In the middle of New Orleans’ biggest interstate, I found a 17 year old boy, lying on his back and bleeding with his motorcycle next to him. There were probably 1000 cars behind him, and there was an eerie silence because there were no sirens yet. I got his helmet off and began talking to him. I had to make an immediate decision whether I would leave him in the dangerous interstate, or move him to the jersey barrier, a move that might compromise his cervical spine if there were a fracture. I decided to move him. We got him to the jersey barrier there on I-10 and I began working him up as the ex- paramedic that I was. I found a pelvis fracture that New Orleans EMS would later miss, and my informing EMS of this find probably bumped up his treatment to a Trauma I or Trauma II center. In any case, as I was doing all my medicine, but before EMS arrived, there were bystanders watching all of this, and in the far distance, you could start to hear the sirens. 1

The kid started to wake up. Remembering that this was New Orleans, and how many Catholics were in town, I asked him if he would like to go to confession. To my shock, he said “Yes.” So…I sent away all of the bystanders.  The Fire Department was not yet there, either. There, as he leaned against the cement bleeding, with his motorcycle still in the middle of I-10, he confessed his sins. As I raised my hand to give him absolution, I saw the kid’s blood all over my latex glove. I watched my right hand, full of blood, go up-and-down, left-and-right, as the instrument of the blood of Jesus Christ, forgiving his sins.

At that moment, I remembered the words of Archbishop Fulton Sheen:

“We don’t realize that the very Blood of Christ is dripping from our fingers onto their heads, washing the penitent clean.”

A few minutes later, NOLA EMS arrived, and I transferred my patient, broken but cleaned.  I never saw that kid again.  I don’t even remember his name.  Later in that day, I found out that the General Pershing abortion center had sent hired armed bounty hunters to look for me, claiming I kidnapped their client!  I know this story is hard to believe, but I promise all of it is true (except the above three pictures of the Motorcycle Accident, I-10 and bloody gloves are just random shots off of Google images.)  Everything else, including the pictures at the top, and of course the picture below, are real.

But, the best part of this story is this:  Seven months later, our little “save” was born:

 


  1. I realize how much this story sounds like the Grassroots production of “Fishers of Men,” and the eerie silence of working over this kid was exactly what you’ll find in this video from minute 2:20 onwards  

May Catholics Attend a “Gay Wedding” for Pastoral Reasons?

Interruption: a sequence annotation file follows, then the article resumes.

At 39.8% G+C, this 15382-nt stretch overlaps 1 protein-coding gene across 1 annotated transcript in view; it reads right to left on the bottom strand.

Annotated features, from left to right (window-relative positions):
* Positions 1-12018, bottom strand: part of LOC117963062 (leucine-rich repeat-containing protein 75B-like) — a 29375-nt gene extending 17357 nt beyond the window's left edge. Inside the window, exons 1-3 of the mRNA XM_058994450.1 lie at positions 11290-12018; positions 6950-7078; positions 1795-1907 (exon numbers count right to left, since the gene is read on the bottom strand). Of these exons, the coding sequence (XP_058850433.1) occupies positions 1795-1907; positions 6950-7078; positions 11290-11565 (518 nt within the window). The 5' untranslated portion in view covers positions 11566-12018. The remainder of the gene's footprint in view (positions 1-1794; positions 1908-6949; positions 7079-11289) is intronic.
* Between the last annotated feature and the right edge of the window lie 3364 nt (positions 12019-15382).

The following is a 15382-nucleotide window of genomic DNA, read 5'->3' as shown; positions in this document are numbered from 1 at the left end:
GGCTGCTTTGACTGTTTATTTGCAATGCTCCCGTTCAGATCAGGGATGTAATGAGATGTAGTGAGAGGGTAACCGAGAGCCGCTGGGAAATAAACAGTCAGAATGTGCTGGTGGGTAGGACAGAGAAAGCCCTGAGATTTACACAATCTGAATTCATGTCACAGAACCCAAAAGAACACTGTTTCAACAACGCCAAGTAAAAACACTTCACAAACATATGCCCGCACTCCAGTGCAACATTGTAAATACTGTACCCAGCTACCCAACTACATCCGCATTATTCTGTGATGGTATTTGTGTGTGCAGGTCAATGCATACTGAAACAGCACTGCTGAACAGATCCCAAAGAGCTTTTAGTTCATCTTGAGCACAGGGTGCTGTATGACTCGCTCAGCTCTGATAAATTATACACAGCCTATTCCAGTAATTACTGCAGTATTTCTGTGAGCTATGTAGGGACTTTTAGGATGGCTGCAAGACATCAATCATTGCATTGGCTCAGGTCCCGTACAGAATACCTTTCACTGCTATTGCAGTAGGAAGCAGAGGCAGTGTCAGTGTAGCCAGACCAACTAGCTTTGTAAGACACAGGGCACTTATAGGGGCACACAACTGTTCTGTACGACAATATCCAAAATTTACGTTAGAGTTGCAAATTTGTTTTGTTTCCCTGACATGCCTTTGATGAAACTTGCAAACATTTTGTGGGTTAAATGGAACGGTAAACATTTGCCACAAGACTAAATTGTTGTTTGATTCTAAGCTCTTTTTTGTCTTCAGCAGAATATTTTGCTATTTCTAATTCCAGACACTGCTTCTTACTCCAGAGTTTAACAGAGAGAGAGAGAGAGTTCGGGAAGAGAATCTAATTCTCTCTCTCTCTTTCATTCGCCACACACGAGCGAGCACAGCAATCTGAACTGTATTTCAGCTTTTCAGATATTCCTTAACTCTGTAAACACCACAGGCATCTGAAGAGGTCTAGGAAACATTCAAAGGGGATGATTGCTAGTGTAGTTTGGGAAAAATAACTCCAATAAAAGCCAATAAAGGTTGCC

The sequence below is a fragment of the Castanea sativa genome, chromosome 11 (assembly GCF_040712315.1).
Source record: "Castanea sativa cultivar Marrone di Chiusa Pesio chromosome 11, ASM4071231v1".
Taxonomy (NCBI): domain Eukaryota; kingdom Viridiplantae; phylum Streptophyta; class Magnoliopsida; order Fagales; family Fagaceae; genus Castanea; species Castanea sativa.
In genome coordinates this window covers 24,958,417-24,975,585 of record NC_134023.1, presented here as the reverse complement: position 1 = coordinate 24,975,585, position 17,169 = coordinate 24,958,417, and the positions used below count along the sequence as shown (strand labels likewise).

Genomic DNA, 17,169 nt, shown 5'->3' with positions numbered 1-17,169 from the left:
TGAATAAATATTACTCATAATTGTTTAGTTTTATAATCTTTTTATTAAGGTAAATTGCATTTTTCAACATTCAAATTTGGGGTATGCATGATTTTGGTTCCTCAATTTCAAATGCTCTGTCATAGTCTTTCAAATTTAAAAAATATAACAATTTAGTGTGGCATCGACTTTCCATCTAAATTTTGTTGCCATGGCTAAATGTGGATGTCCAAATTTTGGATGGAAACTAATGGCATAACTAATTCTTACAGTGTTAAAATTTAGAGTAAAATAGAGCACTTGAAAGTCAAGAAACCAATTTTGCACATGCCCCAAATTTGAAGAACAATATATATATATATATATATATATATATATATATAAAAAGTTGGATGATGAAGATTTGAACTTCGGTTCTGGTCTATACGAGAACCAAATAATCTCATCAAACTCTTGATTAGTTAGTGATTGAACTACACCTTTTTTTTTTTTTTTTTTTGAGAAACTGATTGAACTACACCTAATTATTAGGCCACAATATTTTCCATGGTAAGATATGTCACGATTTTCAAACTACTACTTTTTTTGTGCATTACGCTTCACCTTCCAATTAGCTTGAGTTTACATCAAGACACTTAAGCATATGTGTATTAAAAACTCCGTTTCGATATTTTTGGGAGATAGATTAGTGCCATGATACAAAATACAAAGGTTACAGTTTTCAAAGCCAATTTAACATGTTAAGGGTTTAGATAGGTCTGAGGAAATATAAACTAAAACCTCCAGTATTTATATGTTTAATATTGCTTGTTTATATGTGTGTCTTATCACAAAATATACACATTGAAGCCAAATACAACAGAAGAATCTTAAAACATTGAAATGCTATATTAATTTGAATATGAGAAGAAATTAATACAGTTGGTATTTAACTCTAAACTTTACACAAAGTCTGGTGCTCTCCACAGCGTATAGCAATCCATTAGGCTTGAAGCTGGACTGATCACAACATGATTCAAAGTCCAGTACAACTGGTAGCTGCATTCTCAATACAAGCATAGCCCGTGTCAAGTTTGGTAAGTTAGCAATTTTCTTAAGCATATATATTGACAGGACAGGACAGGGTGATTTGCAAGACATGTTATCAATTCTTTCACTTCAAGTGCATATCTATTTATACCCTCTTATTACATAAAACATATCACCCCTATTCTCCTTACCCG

This was a real email I got tonight.  My response also follows verbatim.

Hi, Fr. DN,
I asked three local pastors in the area I live in in NJ about what Catholics should do if they are invited to same sex marriages. They all said that if it is a close relative that you should attend so as not to lose the relationship or bond with that relative. Does the Catholic Church have any dogma on this? Thank you, Karen


Dear Karen,

Those priests are wrong. You would be committing grave mortal sin in participating in the attempted “marriage” of same-sex people by going to their “wedding.” Your sin would be what the Catholic Church calls “being an accessory to another’s sin” and it comes in 9 ways. In your case, you would be committing sins number 3 and 5 and 7 and 8 below in dogmatic Catholic moral theology:

1. By counsel
2. By command
3. By consent
4. By provocation
5. By praise or flattery
6. By concealment
7. By partaking
8. By silence
9. By defense of the ill done

I know you don’t want to break relationships with your loved ones, but one can never offend God so as to maintain a human relationship, even to win them back to God. It’s a bit of a show-stopper, but simply attending a same-sex “marriage” would require you to participate in the very sin of sodomy by the above numbers 3,5,7, and 8…namely: by consent to same-sex sins by your presence at what will be assumedly “consummated” in filth that night, by praise (as all weddings praise the couples) and by partaking in such a false-union. Also, unless you are going to yell at the vows, “You are in danger of hell!” then number eight would also be on your soul, namely, silence in the face of such an abomination.

Look, I am very compassionate in the confessional to those who deal with same-sex attraction, and I am often brought to tears at their plight. I try to love them in the confessional with the love of Jesus Christ, but the reality is that straight people publicly helping them in sin is never the way of Jesus Christ, and in fact, it would forfeit your salvation along with theirs. Without repentance, those priests telling you to go to such an abomination are forfeiting their own souls by number one, namely, counsel. To your loved ones dealing with same sex-attraction, be compassionate, but love them back into the truth through a heroic witness of placing the First Great Commandment before the Second Great Commandment. An inversion of those has probably never won anyone back to Christ and His Church.

In Christ,
Fr. DN

What Catholics Are Missing in the Death Penalty Debate